The Canadian military is also not quite the brainwashed masses we hear about all the time, at least not the branches my friends were a part of.  It was explained to me that everyone out there knows what their supervisor's objective is, as well as their supervisor's supervisor's objective, and so on up to four levels.  They are supposed to follow orders, yes, but if the poo hits the fan and those orders don't apply to the situation anymore, they are supposed to use their brains and the knowledge they have of what's going on around them, and try to achieve that objective.

My third lesson was that there is a lot of variation in what it means to serve overseas.  They aren't all running around with big guns shooting the bad guys, and maybe some innocents, in between high fives.  There are a host of different jobs and positions a person can have and they are jobs that require skill and intelligence.  They take a lot of training, and not just the jumping-through-tires-crawling-under-wires type, although that's important too.

The fourth thing I learned (and perhaps this war is different from WWI and WWII in this regard because of how the war is generally perceived in society) is that these guys aren't swashbuckling young so-and-so's who come back bragging of their exploits overseas.  They rarely, if ever, discuss what they did or went through over there.  I presume because they don't really want to.  And, I'm sure in some cases, aren't allowed to.

Sure, apparently most young bucks who come back from the war think their uniform is a free pass to get some booty, and are quite let down then they realize it isn't so.  I'm also sure that when they all get together the war stories get rolling, because it's a good thing to be with a group of people who have been through what you've been through and share your experiences.

I've heard relatively few stories from the war, and mostly what you might consider the "blooper reel" - you know, the time someone fell down a sand dune in full gear and looked like an idiot in front of some troop they wanted to impress or what-have-you.  They don't use their daring exploits as fodder for parties, and I can only assume that's because they don't really want to.  Or maybe because they know that a lot of people here aren't so into the whole "war stories" thing because there's a lot of people who aren't fans of this current war.  Either people like me,or people like how I used to be.  People who (and I am actually quoting someone I know here) think they should all go "fuck off an die."  Yikes.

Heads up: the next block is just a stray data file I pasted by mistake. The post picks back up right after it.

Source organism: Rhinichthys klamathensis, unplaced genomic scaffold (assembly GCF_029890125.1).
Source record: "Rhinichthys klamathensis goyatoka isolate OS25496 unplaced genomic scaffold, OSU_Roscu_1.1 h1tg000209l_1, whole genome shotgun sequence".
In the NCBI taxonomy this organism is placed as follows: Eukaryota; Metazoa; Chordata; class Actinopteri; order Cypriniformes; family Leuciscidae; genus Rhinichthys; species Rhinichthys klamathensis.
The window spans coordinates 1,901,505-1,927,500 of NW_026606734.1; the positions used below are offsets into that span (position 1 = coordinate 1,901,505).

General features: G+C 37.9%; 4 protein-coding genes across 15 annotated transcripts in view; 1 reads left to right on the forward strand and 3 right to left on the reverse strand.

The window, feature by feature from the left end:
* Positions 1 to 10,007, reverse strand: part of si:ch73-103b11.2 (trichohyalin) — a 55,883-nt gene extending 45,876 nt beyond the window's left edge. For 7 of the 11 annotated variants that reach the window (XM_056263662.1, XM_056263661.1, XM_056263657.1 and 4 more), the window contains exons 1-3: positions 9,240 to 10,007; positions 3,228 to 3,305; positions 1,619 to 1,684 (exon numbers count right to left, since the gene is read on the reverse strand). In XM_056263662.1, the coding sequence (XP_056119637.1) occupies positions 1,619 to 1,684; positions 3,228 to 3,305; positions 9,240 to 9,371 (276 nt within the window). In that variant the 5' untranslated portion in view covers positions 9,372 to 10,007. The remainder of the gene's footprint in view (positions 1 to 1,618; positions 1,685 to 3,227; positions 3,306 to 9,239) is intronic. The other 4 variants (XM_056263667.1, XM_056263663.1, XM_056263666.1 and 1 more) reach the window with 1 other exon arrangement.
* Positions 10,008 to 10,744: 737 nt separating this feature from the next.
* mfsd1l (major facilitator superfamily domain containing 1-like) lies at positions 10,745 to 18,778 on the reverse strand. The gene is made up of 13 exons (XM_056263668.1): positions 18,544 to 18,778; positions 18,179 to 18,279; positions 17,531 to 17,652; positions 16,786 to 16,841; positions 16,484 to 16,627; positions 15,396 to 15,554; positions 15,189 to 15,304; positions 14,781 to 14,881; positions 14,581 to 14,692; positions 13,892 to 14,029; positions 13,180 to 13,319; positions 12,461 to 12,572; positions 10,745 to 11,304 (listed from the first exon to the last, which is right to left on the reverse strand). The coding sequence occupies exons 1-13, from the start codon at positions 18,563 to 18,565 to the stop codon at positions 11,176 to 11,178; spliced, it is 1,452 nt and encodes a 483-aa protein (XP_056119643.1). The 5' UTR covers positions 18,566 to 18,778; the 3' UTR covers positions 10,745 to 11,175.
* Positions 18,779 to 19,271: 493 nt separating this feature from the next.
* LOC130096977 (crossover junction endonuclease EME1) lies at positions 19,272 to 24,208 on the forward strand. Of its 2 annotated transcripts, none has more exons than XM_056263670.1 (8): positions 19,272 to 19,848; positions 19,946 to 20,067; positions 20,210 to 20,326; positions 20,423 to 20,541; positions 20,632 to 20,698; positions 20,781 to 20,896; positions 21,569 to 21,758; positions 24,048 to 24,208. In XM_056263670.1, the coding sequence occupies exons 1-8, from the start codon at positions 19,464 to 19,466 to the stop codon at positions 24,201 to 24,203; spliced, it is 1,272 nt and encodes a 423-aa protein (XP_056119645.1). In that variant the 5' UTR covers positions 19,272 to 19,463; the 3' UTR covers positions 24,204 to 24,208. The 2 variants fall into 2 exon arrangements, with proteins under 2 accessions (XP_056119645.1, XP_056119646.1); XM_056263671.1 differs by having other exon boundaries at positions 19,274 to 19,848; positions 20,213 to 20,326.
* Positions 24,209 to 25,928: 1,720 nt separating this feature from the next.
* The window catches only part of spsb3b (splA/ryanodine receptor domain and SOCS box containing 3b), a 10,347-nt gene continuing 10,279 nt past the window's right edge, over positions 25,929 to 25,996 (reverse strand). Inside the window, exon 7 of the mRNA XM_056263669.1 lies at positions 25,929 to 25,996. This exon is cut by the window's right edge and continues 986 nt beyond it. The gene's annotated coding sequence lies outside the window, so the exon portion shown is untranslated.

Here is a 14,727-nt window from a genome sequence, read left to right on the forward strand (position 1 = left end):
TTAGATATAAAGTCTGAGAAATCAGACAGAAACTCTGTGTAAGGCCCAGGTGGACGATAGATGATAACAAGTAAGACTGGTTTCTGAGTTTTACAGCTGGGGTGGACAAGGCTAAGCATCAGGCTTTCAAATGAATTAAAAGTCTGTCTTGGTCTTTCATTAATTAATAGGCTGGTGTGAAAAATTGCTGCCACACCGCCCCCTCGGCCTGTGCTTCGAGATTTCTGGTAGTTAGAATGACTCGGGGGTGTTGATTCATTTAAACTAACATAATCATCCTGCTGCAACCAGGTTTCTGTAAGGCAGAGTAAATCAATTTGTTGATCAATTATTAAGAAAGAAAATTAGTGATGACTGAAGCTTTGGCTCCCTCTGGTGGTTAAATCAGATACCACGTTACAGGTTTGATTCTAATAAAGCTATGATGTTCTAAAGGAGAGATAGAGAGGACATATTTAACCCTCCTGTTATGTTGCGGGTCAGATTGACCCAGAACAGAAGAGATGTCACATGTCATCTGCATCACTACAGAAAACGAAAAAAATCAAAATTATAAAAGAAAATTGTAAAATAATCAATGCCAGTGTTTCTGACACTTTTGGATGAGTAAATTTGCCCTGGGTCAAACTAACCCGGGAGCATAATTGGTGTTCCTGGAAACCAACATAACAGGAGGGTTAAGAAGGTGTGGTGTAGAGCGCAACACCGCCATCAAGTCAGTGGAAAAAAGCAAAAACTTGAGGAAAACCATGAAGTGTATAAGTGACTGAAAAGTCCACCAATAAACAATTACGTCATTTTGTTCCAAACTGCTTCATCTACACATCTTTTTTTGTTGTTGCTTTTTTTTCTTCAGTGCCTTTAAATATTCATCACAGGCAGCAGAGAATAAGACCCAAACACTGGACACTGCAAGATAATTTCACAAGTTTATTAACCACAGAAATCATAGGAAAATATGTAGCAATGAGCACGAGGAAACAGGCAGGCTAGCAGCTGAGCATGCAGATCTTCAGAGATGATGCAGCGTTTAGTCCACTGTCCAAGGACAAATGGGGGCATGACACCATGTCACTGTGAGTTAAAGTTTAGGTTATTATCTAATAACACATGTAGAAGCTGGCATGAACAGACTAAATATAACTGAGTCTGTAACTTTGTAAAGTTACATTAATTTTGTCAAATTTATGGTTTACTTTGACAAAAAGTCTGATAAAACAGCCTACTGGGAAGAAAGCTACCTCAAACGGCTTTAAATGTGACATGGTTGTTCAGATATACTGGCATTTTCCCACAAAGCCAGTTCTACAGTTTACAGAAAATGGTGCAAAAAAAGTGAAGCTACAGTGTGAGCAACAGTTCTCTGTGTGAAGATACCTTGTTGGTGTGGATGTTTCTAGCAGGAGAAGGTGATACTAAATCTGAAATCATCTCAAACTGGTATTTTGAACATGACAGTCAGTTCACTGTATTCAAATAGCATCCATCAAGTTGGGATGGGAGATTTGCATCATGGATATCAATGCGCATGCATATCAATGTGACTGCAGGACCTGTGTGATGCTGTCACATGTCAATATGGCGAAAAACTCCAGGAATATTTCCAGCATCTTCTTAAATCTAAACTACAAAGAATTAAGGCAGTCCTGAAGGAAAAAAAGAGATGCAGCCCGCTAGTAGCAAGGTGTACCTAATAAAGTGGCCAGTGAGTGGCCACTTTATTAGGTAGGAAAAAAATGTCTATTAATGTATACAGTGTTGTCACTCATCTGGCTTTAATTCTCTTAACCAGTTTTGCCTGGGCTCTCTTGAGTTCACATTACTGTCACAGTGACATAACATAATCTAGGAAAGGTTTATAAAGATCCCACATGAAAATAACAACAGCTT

Which brings me to "the thing": when they came back, they needed support.  They had some huge experiences that changed them and the way they saw the world.  They needed to figure out how to have a life at home, how to get work, make new friends, and just how to live, in Canada.

Veterans need support.  Whatever reason they went to fight, whatever state they come home in, they need help now and they need to know that their home nation doesn't think they're a bunch of jackasses who did something only worth feeling kind of sorry for.

I still believe in peace.  I still want all those folk to come home because every single life lost is a tragedy, whether it's lost to the grave or because of an experience they can't recover from.  Deep down, I feel there must be a better way, a better story that we can tell of humanity than killing each other.

I also now consider Remembrance Day and everything that goes along with it a part of that belief.  Peace is about seeing people for who they really are, honouring that, and, if they need it, helping them.  It's about doing your part, whatever that part is, to promote healing.  It's not about banding together with people who share your views or making loud, protesty statements.  That's what war is about.

So to any other pacifists out there who are unsure about participating in Remembrance Day, who want to wear white poppies or no poppies in protest, or who want to shout from the rooftops that war is not the way: today is not the day.  Today is about people, and if you think all human life should be honoured, then spend today honouring every human life, including those who made different choices than you.